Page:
It’s a 170-grade Advanced Seminar, meaning it’s “speaking-intensive” and presupposes the basic set of lit-crit tools taught in English 67. Structurally, the course is meant to be more a colloquium than a prof.-led seminar. We are going to read and converse about nine novels (some of which are kind of long) dating from the 1930s–1970s. They’re books that are arguably good and/or important but are not, in the main, read or talked about that much as of 2003. At the least, then, English 170R affords a chance to read some stuff you’re not apt to get in other Lit classes. It would also be good to talk this term about the dynamics of the Lit canon and about why some important books get taught a lot in English classes and others do not — which will, of course, entail our considering what modifiers like “important,” “good,” and “influential” mean w/r/t modern fiction. We can approach the books from a variety of different critical, theoretical, and ideological perspectives, too, depending on students’ backgrounds and interests. In essence, we can talk about whatever you wish to — provided that we do it cogently and well.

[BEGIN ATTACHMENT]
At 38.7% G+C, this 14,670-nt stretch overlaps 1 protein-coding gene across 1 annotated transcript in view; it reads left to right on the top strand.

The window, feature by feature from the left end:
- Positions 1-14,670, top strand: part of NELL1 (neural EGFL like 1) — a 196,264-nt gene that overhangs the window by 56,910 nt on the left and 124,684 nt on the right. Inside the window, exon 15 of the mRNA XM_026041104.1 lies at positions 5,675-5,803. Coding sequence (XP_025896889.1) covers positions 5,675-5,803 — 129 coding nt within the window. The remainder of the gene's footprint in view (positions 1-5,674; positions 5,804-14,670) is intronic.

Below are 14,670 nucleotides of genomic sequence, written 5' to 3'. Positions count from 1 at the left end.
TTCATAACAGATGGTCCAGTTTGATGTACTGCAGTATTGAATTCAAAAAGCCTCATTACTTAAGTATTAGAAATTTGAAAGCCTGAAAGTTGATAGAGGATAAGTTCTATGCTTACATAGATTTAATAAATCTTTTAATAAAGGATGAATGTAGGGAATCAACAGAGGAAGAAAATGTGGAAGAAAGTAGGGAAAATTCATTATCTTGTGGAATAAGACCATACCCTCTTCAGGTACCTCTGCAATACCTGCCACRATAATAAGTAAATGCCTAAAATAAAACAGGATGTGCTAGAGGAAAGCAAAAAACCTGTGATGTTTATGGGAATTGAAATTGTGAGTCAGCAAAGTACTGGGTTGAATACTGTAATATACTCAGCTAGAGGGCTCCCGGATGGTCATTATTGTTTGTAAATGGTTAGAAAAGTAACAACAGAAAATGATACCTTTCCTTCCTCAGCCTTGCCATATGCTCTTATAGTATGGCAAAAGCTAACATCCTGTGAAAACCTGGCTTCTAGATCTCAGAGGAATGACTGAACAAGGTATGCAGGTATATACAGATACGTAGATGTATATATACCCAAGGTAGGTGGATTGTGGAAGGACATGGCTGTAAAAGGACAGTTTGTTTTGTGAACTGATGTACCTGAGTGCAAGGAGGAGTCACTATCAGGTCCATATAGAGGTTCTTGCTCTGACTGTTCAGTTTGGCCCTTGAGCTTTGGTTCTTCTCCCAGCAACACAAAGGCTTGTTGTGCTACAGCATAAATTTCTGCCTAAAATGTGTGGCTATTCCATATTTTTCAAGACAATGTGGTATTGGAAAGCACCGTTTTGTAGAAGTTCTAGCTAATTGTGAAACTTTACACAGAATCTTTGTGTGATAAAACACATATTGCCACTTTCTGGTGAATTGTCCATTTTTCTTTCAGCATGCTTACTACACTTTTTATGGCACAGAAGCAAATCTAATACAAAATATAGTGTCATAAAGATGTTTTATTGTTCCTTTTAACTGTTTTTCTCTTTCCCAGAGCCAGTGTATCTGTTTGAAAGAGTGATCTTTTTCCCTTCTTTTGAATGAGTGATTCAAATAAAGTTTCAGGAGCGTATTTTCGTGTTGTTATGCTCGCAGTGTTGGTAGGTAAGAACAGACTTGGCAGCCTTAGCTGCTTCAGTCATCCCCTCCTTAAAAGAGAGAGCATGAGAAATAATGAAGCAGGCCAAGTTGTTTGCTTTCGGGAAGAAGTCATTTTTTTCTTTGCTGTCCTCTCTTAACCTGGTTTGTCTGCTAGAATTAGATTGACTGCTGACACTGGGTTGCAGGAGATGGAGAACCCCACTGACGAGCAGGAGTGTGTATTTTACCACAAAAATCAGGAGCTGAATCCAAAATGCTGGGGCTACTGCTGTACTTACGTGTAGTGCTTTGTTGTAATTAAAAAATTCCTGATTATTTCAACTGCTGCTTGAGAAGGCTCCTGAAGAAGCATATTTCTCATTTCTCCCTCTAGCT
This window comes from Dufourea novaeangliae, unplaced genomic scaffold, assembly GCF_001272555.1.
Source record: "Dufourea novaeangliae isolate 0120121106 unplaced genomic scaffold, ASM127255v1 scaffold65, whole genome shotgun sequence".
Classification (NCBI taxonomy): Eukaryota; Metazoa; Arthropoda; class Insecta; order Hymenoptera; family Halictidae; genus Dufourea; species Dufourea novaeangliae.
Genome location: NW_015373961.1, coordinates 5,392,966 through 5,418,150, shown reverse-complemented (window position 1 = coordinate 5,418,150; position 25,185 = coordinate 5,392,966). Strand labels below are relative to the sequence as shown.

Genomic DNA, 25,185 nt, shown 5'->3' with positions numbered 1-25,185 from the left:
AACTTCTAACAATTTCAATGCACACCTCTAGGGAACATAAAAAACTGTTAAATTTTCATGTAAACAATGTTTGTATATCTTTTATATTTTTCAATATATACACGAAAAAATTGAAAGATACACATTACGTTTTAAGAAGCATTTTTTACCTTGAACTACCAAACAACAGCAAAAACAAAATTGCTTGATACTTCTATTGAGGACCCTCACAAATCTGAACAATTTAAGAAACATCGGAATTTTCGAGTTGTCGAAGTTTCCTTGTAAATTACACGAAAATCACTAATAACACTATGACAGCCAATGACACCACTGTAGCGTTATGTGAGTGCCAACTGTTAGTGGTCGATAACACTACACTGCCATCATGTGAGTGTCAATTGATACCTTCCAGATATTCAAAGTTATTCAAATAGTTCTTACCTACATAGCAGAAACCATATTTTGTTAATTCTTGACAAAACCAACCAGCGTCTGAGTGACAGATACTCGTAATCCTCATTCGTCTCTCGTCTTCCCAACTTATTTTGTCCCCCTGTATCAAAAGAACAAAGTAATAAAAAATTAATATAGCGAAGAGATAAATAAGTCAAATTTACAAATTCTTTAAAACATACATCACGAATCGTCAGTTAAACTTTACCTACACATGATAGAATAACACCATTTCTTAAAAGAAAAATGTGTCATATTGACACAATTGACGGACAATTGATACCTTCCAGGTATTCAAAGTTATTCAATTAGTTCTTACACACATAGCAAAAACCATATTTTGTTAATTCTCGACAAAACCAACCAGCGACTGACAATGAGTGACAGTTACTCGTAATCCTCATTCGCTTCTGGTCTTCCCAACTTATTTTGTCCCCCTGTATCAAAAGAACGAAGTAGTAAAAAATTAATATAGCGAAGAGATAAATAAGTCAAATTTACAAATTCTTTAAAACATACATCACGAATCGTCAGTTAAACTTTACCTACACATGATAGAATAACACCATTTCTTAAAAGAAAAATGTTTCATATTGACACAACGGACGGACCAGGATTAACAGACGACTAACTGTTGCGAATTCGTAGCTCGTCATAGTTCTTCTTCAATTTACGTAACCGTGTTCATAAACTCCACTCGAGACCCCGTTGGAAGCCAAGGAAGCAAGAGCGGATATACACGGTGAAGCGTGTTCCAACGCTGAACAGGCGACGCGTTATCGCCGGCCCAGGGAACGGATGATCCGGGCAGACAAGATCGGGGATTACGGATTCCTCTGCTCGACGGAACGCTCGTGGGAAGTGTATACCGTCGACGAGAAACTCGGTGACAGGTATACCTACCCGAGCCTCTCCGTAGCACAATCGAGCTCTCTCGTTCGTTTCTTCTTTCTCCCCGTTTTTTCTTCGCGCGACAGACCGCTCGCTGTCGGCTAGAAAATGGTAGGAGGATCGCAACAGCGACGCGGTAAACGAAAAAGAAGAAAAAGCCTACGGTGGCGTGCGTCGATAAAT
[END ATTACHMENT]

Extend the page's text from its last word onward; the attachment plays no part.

Another “Dave W.” syllabus, another masterpiece. Sidetone: can you imagine trying to bullshit your way through one of his classes? To his face? I get the shivers just thinking about it.
/via The Howling Fantods